every text i studied at university this semester: RANKED

So, I just finished university for the semester, and would you believe me if I told you that it was absolutely awful? Of course you would, we’re in the midst of a global pandemic, everything has been awful all the time, it feels like. Things aren’t actually awful all the time, naturally, there’s been many Good Things and many Bad Things all smooshed together. While I’m increasingly of the opinion that you really just have to focus on the Good Things to get by, this article is about one of the Bad Things: the semester of University just passed, obviously.

University itself was not bad; I’m a nerd, love learning, I want to go to grad school maybe. So, I like university (there’s a Good Thing). The Bad Thing was that it was online this semester for obvious reasons. And while that was done for our safety, I cannot, in all honesty say that, if offered the chance, I wouldn’t have gone to a face-to-face class in a heartbeat, pandemic or not. But I wasn’t offered that chance and as I was lacking a social life, I did the next best thing. I threw myself into my studies extra hard.

A Good Thing: I achieved the best marks at university thus far.

A Bad Thing: I couldn’t go get drunk at UniBar after my final exam, and thus do not feel like the semester has really ended, and thus have no closure.

That’s what this article is about. I’m discussing every text that I studied this semester in an attempt to put a nice neat bow on the whole experience, and then purge it all from my life forever. I wasn’t going to rank them originally because the last article I wrote (before a two and half month hiatus, whoops) was another ranked piece. But rankings are fun and arbitrary and no one can tell me what to do.

I’m going to quickly outline the subjects I studied this semester, because understanding what’s what would be helpful for understanding this article (assuming you actually read it, because it’s not really “for anyone” except, like, me).

I studied:

  • Understanding Literature and Film — In which I, a fourth-year student, did an introductory English Literature subject because I decided now might be a good time to start a new major.
  • Dreams and Visions in Literature and Film — A mix of medieval and modern dream-vision texts, taught by one of the best academics at the University of Wollongong.
  • Future Cultures — A digital media class in which we watched science-fiction films and live-tweeted about them.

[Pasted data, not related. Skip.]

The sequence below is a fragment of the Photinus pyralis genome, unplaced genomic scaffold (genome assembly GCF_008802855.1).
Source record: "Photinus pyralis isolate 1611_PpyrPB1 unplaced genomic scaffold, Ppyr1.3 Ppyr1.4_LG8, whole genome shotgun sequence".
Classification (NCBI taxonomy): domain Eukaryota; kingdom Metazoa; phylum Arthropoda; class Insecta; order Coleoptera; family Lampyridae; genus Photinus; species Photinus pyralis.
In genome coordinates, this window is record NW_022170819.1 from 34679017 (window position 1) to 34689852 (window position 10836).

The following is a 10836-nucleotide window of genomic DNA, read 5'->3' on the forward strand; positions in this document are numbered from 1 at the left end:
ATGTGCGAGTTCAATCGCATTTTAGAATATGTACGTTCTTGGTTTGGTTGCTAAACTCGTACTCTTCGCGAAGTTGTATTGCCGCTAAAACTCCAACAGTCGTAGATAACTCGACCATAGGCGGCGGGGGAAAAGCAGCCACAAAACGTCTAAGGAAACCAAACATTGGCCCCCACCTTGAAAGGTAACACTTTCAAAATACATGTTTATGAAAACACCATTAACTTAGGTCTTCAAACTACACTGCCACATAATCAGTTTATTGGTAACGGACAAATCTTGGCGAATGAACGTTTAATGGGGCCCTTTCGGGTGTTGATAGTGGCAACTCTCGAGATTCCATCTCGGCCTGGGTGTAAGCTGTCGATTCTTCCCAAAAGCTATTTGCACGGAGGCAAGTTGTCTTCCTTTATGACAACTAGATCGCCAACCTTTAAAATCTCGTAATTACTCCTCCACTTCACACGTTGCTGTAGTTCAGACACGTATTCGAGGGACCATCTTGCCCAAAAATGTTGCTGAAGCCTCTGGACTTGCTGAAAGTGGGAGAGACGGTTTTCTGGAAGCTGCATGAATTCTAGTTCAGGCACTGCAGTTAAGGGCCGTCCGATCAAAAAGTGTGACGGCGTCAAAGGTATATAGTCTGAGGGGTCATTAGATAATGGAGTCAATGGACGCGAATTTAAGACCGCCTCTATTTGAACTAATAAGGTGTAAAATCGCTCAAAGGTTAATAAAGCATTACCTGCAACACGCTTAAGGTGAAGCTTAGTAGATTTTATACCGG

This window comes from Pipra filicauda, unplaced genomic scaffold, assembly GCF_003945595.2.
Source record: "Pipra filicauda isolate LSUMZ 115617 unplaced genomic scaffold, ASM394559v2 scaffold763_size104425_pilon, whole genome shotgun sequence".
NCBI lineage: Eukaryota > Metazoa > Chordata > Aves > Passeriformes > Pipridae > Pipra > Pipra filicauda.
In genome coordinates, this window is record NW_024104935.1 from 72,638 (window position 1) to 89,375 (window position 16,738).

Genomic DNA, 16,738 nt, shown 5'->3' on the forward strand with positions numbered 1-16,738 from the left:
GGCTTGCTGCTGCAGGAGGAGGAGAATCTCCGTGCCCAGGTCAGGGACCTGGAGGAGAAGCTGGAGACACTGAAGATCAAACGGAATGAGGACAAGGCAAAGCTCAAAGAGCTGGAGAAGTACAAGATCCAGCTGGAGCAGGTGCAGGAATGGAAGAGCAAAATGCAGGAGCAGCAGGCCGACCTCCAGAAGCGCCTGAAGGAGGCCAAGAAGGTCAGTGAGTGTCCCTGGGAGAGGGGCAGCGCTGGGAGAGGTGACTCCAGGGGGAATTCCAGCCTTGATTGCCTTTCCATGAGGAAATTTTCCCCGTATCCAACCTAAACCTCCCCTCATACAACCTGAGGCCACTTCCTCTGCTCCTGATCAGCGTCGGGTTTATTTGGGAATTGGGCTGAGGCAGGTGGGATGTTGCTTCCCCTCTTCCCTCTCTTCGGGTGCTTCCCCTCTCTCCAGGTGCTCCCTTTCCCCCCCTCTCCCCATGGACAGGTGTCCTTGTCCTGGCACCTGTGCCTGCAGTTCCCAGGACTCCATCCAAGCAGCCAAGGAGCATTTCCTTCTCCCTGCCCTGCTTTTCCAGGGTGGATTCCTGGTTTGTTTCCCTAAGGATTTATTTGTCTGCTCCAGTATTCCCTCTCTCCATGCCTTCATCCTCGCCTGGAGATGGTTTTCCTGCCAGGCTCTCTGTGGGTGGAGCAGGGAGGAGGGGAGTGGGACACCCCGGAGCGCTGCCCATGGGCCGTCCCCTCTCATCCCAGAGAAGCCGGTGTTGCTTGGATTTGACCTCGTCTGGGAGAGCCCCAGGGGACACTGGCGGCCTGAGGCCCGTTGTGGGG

• Contemporary Theory and Research Practice — In which I wrote a whole-ass mini-thesis.

Now that everything’s clear, let’s get into ranking at these texts.

31. Ready Player One “by” Steven Spielberg

For babies and idiots, honestly.

30. To A Skylark by Percy Bysshe Shelley

This was my first text of the whole semester. A poem by Percy Bysshe Shelly, who’s a Romantic. Here are some totally unrelated fun facts about me: poetry is my least favourite of the Major Literary Forms and I HATE the Romantics. Like, ok, we get it Percy. You can’t see the skylark, but you can hear its call and it’s beautiful and that’s kind of like Christian faith or whatever, great, who cares? Sublimity is dumb, poems about nature are dumb, eat some bread and calm down. Moving on.

29. Parliament of Fowls by Geoffrey Chaucer

Remember two paragraphs ago, when I said that the Dreams and Visions subject was taken by one of the best academics at the University of Wollongong (who I shall call… Annie, as I’m not sure if I can/should use her actual name). Well, Chaucer is one of her all-time favourites. So, sorry to Annie but I, uh, just cannot stand Chaucer. At all! I can appreciate that he was very influential in the formation of the modern English language, but that doesn’t mean I have to like his dumb pro-monarchist poem where birds = political commentary or whatever.

28. Un Chien Andalou by Luis Buñel

A dumb film made by a bunch of dumb Freud stans. They claim in their “manifesto” that they were just recreating their dreams and filming them, but I’m pretty sure they actually made it all up as an excuse to grope the boobs and butt of some woman (sidenote: maybe I should write a manifesto?) Anyway, when I first watched this I gave it three stars out of five on Letterboxd out of “respect” for “classic” “cinema” but I’m going to lower it to one and a half stars because, to be perfectly frank, this is as pointless and wanky as Birdman but sans a wonderful Michael Keaton performance.

27. Dream of the Rood by Unknown Author

This is the third Dreams and Vision text in a row so it may seem like I really hated the subject, but I didn’t! It was actually my favourite of the semester. I just tended to fully hate or fully love the texts with little in between. Um, anyway, not much to say about this one. Uh, loses points for being a poem (yawn) written by an anonymous author (anonymous authorship is literary cowardice, take ownership). Gains points for being like “what if my dream about a tree was actually about Christ’s crucifixion which is actually a metaphor for a rebirth of faith?”. Additional points for playing my catholic guilt like a fiddle.

26. 2040 by Damon Gameau

Watching this well-meaning but naïve documentary about “how the future could be good, actually” felt exactly like when I explain The Problem With Capitalism to my science-student housemates. Any documentary about sustainability that doesn’t acknowledge that 71% of all global pollution is caused by just one hundred corporations doesn’t have a leg to stand on and that’s that on that.

25. Robot and Frank by Jake Schreier

My tutor for Future Cultures (who we’ll call… Cam) says this is one of his favourite movies. Truthfully it is fairly mediocre, boring, and has pacing issues like nobody’s business. Sorry, Cam.